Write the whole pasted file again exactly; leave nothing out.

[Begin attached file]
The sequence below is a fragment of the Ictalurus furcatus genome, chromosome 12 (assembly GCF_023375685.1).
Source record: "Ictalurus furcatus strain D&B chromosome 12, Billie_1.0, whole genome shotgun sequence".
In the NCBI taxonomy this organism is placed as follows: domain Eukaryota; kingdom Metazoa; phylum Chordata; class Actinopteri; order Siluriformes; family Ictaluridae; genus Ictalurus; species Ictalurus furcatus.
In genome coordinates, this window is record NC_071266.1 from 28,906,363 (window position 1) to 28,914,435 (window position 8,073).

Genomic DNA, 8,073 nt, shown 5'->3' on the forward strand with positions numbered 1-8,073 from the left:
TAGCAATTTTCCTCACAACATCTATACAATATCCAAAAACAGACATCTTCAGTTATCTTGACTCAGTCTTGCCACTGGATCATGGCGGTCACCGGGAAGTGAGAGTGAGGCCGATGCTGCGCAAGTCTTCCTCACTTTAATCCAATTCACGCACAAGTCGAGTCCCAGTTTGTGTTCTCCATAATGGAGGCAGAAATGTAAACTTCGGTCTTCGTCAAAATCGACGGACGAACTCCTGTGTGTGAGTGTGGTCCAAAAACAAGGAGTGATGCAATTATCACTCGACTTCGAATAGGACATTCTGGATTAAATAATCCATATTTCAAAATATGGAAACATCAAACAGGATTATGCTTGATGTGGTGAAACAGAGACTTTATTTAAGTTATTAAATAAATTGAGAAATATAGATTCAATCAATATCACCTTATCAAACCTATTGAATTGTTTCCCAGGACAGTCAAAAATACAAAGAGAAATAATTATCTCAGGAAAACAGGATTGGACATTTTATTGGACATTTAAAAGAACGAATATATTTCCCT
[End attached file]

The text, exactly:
The sequence below is a fragment of the Ictalurus furcatus genome, chromosome 12 (assembly GCF_023375685.1).
Source record: "Ictalurus furcatus strain D&B chromosome 12, Billie_1.0, whole genome shotgun sequence".
In the NCBI taxonomy this organism is placed as follows: domain Eukaryota; kingdom Metazoa; phylum Chordata; class Actinopteri; order Siluriformes; family Ictaluridae; genus Ictalurus; species Ictalurus furcatus.
In genome coordinates, this window is record NC_071266.1 from 28,906,363 (window position 1) to 28,914,435 (window position 8,073).

Genomic DNA, 8,073 nt, shown 5'->3' on the forward strand with positions numbered 1-8,073 from the left:
TAGCAATTTTCCTCACAACATCTATACAATATCCAAAAACAGACATCTTCAGTTATCTTGACTCAGTCTTGCCACTGGATCATGGCGGTCACCGGGAAGTGAGAGTGAGGCCGATGCTGCGCAAGTCTTCCTCACTTTAATCCAATTCACGCACAAGTCGAGTCCCAGTTTGTGTTCTCCATAATGGAGGCAGAAATGTAAACTTCGGTCTTCGTCAAAATCGACGGACGAACTCCTGTGTGTGAGTGTGGTCCAAAAACAAGGAGTGATGCAATTATCACTCGACTTCGAATAGGACATTCTGGATTAAATAATCCATATTTCAAAATATGGAAACATCAAACAGGATTATGCTTGATGTGGTGAAACAGAGACTTTATTTAAGTTATTAAATAAATTGAGAAATATAGATTCAATCAATATCACCTTATCAAACCTATTGAATTGTTTCCCAGGACAGTCAAAAATACAAAGAGAAATAATTATCTCAGGAAAACAGGATTGGACATTTTATTGGACATTTAAAAGAACGAATATATTTCCCT